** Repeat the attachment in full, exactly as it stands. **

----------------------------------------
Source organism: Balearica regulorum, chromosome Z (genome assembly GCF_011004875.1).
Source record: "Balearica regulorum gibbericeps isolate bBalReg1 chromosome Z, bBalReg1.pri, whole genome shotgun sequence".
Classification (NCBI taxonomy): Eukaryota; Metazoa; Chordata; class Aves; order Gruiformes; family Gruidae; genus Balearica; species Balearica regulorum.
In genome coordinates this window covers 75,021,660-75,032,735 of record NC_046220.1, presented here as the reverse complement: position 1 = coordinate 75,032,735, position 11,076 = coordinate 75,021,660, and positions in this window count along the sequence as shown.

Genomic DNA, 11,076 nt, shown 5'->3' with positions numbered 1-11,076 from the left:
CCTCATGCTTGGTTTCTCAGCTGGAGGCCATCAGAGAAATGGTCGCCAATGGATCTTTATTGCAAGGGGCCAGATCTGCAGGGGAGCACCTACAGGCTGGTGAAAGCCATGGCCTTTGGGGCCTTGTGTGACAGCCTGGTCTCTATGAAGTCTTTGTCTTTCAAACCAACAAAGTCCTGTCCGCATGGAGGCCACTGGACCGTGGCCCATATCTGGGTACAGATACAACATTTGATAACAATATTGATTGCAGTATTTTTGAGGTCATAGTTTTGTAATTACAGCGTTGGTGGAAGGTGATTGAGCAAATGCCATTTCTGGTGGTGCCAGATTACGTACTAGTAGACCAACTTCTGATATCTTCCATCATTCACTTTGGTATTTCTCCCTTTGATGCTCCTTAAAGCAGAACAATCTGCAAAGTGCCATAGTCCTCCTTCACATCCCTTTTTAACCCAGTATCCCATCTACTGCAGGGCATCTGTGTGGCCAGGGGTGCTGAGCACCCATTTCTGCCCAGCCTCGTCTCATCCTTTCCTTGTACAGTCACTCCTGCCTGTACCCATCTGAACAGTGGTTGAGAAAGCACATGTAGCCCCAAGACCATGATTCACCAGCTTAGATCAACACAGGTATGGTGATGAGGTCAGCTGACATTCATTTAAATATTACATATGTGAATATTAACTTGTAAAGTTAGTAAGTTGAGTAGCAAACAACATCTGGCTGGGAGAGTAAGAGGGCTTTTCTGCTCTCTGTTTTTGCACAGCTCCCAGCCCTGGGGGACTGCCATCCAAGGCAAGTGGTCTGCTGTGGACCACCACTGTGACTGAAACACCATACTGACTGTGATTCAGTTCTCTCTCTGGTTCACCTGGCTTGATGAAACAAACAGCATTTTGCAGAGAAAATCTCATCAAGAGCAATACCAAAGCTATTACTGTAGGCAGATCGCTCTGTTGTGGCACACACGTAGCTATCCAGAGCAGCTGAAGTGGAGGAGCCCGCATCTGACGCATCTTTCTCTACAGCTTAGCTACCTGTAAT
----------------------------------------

Source organism: Balearica regulorum, chromosome Z (genome assembly GCF_011004875.1).
Source record: "Balearica regulorum gibbericeps isolate bBalReg1 chromosome Z, bBalReg1.pri, whole genome shotgun sequence".
Classification (NCBI taxonomy): Eukaryota; Metazoa; Chordata; class Aves; order Gruiformes; family Gruidae; genus Balearica; species Balearica regulorum.
In genome coordinates this window covers 75,021,660-75,032,735 of record NC_046220.1, presented here as the reverse complement: position 1 = coordinate 75,032,735, position 11,076 = coordinate 75,021,660, and positions in this window count along the sequence as shown.

Genomic DNA, 11,076 nt, shown 5'->3' with positions numbered 1-11,076 from the left:
CCTCATGCTTGGTTTCTCAGCTGGAGGCCATCAGAGAAATGGTCGCCAATGGATCTTTATTGCAAGGGGCCAGATCTGCAGGGGAGCACCTACAGGCTGGTGAAAGCCATGGCCTTTGGGGCCTTGTGTGACAGCCTGGTCTCTATGAAGTCTTTGTCTTTCAAACCAACAAAGTCCTGTCCGCATGGAGGCCACTGGACCGTGGCCCATATCTGGGTACAGATACAACATTTGATAACAATATTGATTGCAGTATTTTTGAGGTCATAGTTTTGTAATTACAGCGTTGGTGGAAGGTGATTGAGCAAATGCCATTTCTGGTGGTGCCAGATTACGTACTAGTAGACCAACTTCTGATATCTTCCATCATTCACTTTGGTATTTCTCCCTTTGATGCTCCTTAAAGCAGAACAATCTGCAAAGTGCCATAGTCCTCCTTCACATCCCTTTTTAACCCAGTATCCCATCTACTGCAGGGCATCTGTGTGGCCAGGGGTGCTGAGCACCCATTTCTGCCCAGCCTCGTCTCATCCTTTCCTTGTACAGTCACTCCTGCCTGTACCCATCTGAACAGTGGTTGAGAAAGCACATGTAGCCCCAAGACCATGATTCACCAGCTTAGATCAACACAGGTATGGTGATGAGGTCAGCTGACATTCATTTAAATATTACATATGTGAATATTAACTTGTAAAGTTAGTAAGTTGAGTAGCAAACAACATCTGGCTGGGAGAGTAAGAGGGCTTTTCTGCTCTCTGTTTTTGCACAGCTCCCAGCCCTGGGGGACTGCCATCCAAGGCAAGTGGTCTGCTGTGGACCACCACTGTGACTGAAACACCATACTGACTGTGATTCAGTTCTCTCTCTGGTTCACCTGGCTTGATGAAACAAACAGCATTTTGCAGAGAAAATCTCATCAAGAGCAATACCAAAGCTATTACTGTAGGCAGATCGCTCTGTTGTGGCACACACGTAGCTATCCAGAGCAGCTGAAGTGGAGGAGCCCGCATCTGACGCATCTTTCTCTACAGCTTAGCTACCTGTAAT